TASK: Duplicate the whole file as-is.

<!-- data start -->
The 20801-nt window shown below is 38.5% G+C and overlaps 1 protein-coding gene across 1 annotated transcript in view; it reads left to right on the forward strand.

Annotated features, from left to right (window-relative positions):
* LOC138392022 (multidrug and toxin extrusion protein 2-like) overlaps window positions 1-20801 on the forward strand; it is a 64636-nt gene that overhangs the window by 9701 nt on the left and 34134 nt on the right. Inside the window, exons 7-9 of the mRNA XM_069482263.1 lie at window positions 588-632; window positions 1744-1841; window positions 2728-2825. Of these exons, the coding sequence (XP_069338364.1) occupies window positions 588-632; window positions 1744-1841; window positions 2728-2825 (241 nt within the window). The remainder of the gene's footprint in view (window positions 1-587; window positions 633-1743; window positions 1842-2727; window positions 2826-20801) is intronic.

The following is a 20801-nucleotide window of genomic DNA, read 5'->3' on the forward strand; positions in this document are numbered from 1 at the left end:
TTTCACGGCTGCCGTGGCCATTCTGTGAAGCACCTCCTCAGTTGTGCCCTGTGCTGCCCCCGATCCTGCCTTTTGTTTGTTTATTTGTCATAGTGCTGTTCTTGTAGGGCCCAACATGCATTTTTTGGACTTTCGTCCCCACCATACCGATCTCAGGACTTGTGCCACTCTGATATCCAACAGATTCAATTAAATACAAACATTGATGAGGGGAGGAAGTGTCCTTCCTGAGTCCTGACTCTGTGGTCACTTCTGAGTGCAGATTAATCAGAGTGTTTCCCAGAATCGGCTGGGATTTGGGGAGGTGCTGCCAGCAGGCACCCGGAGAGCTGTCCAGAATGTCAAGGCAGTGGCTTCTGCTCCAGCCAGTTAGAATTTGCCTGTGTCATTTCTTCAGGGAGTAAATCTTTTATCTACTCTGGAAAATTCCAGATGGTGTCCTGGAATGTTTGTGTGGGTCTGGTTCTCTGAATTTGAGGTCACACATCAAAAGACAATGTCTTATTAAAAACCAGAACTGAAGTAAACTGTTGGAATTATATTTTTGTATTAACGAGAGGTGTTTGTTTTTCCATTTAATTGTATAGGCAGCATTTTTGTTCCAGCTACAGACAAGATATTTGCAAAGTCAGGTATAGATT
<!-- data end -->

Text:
The 20801-nt window shown below is 38.5% G+C and overlaps 1 protein-coding gene across 1 annotated transcript in view; it reads left to right on the forward strand.

Annotated features, from left to right (window-relative positions):
* LOC138392022 (multidrug and toxin extrusion protein 2-like) overlaps window positions 1-20801 on the forward strand; it is a 64636-nt gene that overhangs the window by 9701 nt on the left and 34134 nt on the right. Inside the window, exons 7-9 of the mRNA XM_069482263.1 lie at window positions 588-632; window positions 1744-1841; window positions 2728-2825. Of these exons, the coding sequence (XP_069338364.1) occupies window positions 588-632; window positions 1744-1841; window positions 2728-2825 (241 nt within the window). The remainder of the gene's footprint in view (window positions 1-587; window positions 633-1743; window positions 1842-2727; window positions 2826-20801) is intronic.

The following is a 20801-nucleotide window of genomic DNA, read 5'->3' on the forward strand; positions in this document are numbered from 1 at the left end:
TTTCACGGCTGCCGTGGCCATTCTGTGAAGCACCTCCTCAGTTGTGCCCTGTGCTGCCCCCGATCCTGCCTTTTGTTTGTTTATTTGTCATAGTGCTGTTCTTGTAGGGCCCAACATGCATTTTTTGGACTTTCGTCCCCACCATACCGATCTCAGGACTTGTGCCACTCTGATATCCAACAGATTCAATTAAATACAAACATTGATGAGGGGAGGAAGTGTCCTTCCTGAGTCCTGACTCTGTGGTCACTTCTGAGTGCAGATTAATCAGAGTGTTTCCCAGAATCGGCTGGGATTTGGGGAGGTGCTGCCAGCAGGCACCCGGAGAGCTGTCCAGAATGTCAAGGCAGTGGCTTCTGCTCCAGCCAGTTAGAATTTGCCTGTGTCATTTCTTCAGGGAGTAAATCTTTTATCTACTCTGGAAAATTCCAGATGGTGTCCTGGAATGTTTGTGTGGGTCTGGTTCTCTGAATTTGAGGTCACACATCAAAAGACAATGTCTTATTAAAAACCAGAACTGAAGTAAACTGTTGGAATTATATTTTTGTATTAACGAGAGGTGTTTGTTTTTCCATTTAATTGTATAGGCAGCATTTTTGTTCCAGCTACAGACAAGATATTTGCAAAGTCAGGTATAGATT